Chester Upland School District in Pennsylvania faced an attempted theft of $13 million through a complex scheme that involved hacked email accounts, cryptocurrency, and a romance scam of a recently widowed Florida woman.
However, local government agencies intercepted and recovered $10.3 million of the $13 million stolen from the district, according to an announcement released by the Delaware County District Attorney’s Office in Pennsylvania last week.
At first, CUSD’s email systems were infiltrated by a hacker. The hacker then used a compromised email account to change the bank account for district funds received by the Pennsylvania Department of Education. From there, future payments from the state department of education intended for the school district could be sent to a bank account accessible to the hacker.
The widowed Florida resident was unknowingly used as a money mule to move the illegally acquired money to individuals overseas through bank transfers and the purchase of cryptocurrency. She did so at the direction of a fictitious love interest, who she met through an online dating platform.
While the district is grateful most of the stolen money has been recovered, the missing $3 million is still a significant loss, said Nafis Nichols, receiver for CUSD, in a statement.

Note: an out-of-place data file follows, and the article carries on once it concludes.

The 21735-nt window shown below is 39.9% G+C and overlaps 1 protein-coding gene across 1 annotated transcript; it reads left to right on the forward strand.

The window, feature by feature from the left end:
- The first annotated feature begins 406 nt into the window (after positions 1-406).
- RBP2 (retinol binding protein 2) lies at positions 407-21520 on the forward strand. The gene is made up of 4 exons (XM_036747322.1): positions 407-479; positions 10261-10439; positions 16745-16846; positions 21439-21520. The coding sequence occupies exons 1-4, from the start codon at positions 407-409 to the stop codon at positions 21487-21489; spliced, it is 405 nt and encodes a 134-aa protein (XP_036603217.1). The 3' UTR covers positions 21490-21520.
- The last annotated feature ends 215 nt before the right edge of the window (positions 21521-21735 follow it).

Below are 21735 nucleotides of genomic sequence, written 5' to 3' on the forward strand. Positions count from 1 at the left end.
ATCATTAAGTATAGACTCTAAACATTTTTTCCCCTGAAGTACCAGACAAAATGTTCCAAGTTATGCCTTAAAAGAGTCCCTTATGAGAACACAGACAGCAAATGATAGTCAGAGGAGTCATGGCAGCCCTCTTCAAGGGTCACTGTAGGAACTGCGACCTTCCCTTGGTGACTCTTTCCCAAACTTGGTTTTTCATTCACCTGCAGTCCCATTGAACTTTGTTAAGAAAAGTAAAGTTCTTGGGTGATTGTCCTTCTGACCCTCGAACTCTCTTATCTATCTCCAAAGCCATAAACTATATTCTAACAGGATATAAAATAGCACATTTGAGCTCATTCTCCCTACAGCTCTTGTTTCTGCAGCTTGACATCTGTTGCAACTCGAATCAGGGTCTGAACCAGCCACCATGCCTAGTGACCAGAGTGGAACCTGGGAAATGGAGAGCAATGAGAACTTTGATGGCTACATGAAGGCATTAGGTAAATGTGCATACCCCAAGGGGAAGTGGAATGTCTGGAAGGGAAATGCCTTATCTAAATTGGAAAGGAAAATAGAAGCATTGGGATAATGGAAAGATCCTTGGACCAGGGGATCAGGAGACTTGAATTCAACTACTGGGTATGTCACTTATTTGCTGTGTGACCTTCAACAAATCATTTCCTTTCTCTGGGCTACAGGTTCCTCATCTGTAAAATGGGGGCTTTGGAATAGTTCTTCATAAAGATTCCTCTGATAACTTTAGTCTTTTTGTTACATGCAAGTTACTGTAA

“Our district faces significant economic challenges, and we are doing our best to allocate as much money as possible to our classrooms and to providing adequate and appropriate staffing. An additional $3 million can make a significant difference for our students,” Nichols said.
This money laundering scheme shows how increasingly complex cyberattacks against school districts are becoming, said Amy McLaughlin, a subject matter expert at the Consortium for School Networking.
McLaughlin has noticed that districts using publicly visible and available building bonds can also be easily targeted in similar schemes to the one seen in CUSD.
“This is the challenge of balancing — we have a public, transparent process around government, and so we have to be additionally cautious about other elements of security that may seem small or contained that can become quickly problematic,” McLaughlin said.
This hacking scheme should also be a cautionary tale for other districts and states to be more aware when transferring funds, she said. There should also be audits in place if an account routing number has changed.
“If you have a changed banking account alert, and as an organization, you know your bank has not changed, that should be a high-priority alarm going off saying ‘Hello, you need to check this right away,’” McLaughlin said.